Install the AWS Command Line Interface (CLI) on the AWS EC2 instance where the Node.js app resides. Connect the EC2 instance to the AWS Management Console using the AWS CLI.

aws configure

Step 6: Push the Image to ECR

Navigate to the ECR repository created earlier and select "View push commands".

Use the following steps to authenticate and push an image to your repository. For additional registry authentication methods, including the Amazon ECR credential helper, see the Amazon ECR Official Documentation.

  1. Retrieve an authentication token and authenticate your Docker client to your registry. Use the AWS CLI:

     aws ecr-public get-login-password --region us-east-1 | docker login --username AWS --password-stdin public.ecr.aws/r2k5e4z9
    

  2. Build your Docker image using the following command. For information on building a Docker file from scratch, see the instructions here. You can skip this step if your image has already been built:

     docker build -t estebanmorenoit/node-todo-app .
    

  3. After the build is completed, tag your image so you can push the image to this repository:

     docker tag estebanmorenoit/node-todo-app:latest public.ecr.aws/r2k5e4z9/estebanmorenoit/node-todo-app:latest
    

  4. Run the following command to push this image to your newly created AWS repository:

     docker push public.ecr.aws/r2k5e4z9/estebanmorenoit/node-todo-app:latest
    

Step 7: Configure AWS ECS

Move on to the AWS Elastic Container Service (ECS) repository in the AWS console. Create a cluster with a relevant name, and choose the Virtual Private Cloud (VPC) and subnet where you want your application to be available.

To avoid the cost impact of multiple EC2 instances, we will use AWS Fargate, which is a serverless technique for managing applications without spinning off instances. Select AWS Fargate as the launch type for the cluster to run on.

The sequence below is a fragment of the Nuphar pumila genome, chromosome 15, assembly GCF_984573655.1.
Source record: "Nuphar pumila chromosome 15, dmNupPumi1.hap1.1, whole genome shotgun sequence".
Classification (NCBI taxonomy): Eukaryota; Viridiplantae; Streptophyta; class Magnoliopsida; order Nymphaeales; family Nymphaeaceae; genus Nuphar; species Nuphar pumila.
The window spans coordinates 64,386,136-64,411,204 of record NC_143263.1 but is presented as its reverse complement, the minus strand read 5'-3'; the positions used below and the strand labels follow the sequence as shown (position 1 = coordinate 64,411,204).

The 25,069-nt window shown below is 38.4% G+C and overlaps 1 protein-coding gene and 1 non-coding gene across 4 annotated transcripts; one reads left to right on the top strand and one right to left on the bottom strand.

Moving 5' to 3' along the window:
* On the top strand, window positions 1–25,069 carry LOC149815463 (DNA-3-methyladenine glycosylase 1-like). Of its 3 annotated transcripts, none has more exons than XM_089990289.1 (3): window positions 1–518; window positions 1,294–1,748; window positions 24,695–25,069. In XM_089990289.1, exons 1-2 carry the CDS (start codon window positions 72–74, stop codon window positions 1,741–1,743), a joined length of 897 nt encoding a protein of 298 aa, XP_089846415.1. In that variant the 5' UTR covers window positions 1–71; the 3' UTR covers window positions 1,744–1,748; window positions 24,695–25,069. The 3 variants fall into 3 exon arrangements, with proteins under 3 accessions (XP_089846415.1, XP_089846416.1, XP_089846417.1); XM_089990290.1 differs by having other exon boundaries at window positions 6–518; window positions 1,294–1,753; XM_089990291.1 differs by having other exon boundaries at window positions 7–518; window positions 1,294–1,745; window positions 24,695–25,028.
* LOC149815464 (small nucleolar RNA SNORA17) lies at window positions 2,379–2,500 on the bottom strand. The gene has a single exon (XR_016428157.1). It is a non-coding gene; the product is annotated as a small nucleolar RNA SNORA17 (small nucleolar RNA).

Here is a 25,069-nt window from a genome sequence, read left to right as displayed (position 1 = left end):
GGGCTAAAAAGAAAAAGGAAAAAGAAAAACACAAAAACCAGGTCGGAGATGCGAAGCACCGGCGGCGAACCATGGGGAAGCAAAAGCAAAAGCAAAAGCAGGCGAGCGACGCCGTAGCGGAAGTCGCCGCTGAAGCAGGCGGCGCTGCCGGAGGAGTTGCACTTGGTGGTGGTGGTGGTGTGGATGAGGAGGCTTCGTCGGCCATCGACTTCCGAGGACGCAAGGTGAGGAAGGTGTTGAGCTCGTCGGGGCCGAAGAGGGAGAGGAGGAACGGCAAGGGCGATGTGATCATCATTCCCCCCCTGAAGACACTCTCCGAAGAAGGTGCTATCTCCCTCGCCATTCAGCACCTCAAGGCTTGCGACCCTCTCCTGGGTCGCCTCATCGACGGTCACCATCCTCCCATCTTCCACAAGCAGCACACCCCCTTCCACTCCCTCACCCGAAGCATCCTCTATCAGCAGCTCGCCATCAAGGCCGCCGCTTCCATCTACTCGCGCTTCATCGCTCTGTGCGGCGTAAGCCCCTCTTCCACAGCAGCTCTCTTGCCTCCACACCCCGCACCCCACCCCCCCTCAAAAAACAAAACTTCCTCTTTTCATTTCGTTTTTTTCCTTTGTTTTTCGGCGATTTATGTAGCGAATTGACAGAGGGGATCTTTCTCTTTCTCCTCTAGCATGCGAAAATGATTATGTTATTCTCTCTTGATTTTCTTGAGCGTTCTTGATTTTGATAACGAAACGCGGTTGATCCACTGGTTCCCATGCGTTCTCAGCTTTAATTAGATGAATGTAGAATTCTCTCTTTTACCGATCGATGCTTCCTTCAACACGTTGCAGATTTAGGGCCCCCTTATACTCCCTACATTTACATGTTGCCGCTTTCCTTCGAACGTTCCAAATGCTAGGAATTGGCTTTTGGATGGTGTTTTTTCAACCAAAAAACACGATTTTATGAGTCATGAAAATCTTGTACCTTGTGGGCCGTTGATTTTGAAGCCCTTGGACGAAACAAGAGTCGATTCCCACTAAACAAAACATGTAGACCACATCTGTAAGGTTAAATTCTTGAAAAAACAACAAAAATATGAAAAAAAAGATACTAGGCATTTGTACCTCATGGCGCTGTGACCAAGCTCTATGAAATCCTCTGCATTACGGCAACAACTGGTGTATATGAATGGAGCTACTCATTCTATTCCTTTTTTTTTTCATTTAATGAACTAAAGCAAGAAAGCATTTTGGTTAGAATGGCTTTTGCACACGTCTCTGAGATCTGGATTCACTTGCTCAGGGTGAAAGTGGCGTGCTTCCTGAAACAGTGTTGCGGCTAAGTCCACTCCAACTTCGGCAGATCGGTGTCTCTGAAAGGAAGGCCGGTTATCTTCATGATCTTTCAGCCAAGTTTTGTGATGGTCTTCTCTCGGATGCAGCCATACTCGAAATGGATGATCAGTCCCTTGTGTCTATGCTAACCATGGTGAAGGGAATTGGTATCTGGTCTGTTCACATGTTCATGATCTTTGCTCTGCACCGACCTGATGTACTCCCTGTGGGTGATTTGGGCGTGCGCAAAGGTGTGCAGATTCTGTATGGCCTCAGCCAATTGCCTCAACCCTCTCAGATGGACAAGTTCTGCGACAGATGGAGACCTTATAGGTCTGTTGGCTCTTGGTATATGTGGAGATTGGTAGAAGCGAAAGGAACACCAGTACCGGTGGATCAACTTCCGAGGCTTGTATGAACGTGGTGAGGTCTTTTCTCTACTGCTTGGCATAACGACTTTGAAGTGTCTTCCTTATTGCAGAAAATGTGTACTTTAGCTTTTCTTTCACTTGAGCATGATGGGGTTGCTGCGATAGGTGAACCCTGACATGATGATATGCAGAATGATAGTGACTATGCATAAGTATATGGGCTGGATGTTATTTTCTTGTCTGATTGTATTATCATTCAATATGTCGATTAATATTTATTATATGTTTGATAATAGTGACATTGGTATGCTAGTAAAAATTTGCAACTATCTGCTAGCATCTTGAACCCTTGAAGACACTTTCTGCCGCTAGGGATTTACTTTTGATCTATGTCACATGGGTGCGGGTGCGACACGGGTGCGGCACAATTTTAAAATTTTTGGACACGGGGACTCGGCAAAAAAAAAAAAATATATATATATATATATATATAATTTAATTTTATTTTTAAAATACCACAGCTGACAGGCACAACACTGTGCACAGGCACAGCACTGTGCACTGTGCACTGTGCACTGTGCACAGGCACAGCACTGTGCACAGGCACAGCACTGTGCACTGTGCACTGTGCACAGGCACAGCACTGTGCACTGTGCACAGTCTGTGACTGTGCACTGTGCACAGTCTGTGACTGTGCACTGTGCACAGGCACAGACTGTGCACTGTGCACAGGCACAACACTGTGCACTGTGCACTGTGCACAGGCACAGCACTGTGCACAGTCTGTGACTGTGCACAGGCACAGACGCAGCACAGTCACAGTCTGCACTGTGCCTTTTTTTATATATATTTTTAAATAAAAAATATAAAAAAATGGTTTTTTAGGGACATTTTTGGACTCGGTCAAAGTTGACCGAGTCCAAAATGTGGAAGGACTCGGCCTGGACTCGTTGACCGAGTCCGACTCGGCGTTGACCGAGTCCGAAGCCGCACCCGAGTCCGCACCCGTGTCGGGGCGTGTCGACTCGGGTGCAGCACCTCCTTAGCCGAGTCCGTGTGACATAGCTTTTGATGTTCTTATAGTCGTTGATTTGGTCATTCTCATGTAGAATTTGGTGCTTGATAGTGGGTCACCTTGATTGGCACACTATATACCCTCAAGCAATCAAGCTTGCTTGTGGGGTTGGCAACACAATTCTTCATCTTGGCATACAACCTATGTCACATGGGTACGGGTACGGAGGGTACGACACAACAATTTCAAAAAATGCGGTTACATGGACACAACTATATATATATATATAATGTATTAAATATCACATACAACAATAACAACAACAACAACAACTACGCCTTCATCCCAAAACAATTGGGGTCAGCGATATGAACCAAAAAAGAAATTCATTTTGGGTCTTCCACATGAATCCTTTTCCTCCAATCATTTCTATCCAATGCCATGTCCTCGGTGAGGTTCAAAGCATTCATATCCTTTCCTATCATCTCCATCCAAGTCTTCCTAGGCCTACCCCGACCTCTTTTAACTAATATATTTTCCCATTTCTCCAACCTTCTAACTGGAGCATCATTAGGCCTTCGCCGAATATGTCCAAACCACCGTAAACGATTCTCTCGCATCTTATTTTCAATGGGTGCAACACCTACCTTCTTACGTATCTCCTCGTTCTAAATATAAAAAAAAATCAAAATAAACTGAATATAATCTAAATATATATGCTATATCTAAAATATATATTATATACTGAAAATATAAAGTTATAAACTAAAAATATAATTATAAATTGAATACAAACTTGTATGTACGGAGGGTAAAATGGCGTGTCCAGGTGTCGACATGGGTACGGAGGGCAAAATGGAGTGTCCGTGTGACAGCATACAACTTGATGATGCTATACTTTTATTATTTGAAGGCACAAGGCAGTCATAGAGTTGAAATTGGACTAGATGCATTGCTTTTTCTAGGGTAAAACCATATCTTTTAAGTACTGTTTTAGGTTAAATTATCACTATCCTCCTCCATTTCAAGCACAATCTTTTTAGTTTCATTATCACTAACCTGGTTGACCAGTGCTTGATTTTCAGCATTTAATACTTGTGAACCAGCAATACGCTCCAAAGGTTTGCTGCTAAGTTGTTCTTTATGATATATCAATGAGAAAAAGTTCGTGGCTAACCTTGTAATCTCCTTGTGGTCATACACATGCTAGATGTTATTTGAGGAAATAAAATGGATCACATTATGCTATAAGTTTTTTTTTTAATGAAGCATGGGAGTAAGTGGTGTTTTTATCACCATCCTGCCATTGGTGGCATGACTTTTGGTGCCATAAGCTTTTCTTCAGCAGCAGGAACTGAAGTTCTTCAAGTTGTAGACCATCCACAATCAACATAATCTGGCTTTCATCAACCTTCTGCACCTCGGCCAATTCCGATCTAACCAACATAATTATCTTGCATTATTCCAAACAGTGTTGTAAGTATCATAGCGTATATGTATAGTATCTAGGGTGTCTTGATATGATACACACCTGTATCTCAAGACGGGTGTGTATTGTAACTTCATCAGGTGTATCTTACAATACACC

Step 8: Create Task Definition

Create a task definition for your cluster. Provide the task name, container image details, and the ports for the application to run on. Make sure you have exposed a port in your Dockerfile.

Step 9: Review and Create a Task

Review all the details and create the task definition. Once created, the task will be ready for deployment.

Step 10: Deploy and Run the Task

Click on the "Deploy" button, and then choose "Run task" to deploy the task on the cluster. Select the cluster, and set the launch type to Fargate. Confirm the deployment.

Verify the task is up and running.

Step 11: Open the Port in the Security Group

Ensure port 8000 is open in the Security Group used in our task.

Step 12: Project Live Execution

Finally, navigate to the task that was created, and take note of the public IP. Your Node.js app is now live and accessible!

Congratulations on completing Day 85 of the #90DaysOfDevOps challenge! In this project, we successfully deployed a Node.js app on AWS ECS Fargate and ECR, leveraging the power of AWS cloud services. This project showcased how to efficiently manage containerized applications with AWS services, ensuring high availability and scalability while reducing operational overhead. Stay tuned for tomorrow's challenge, where we'll dive into another exciting project!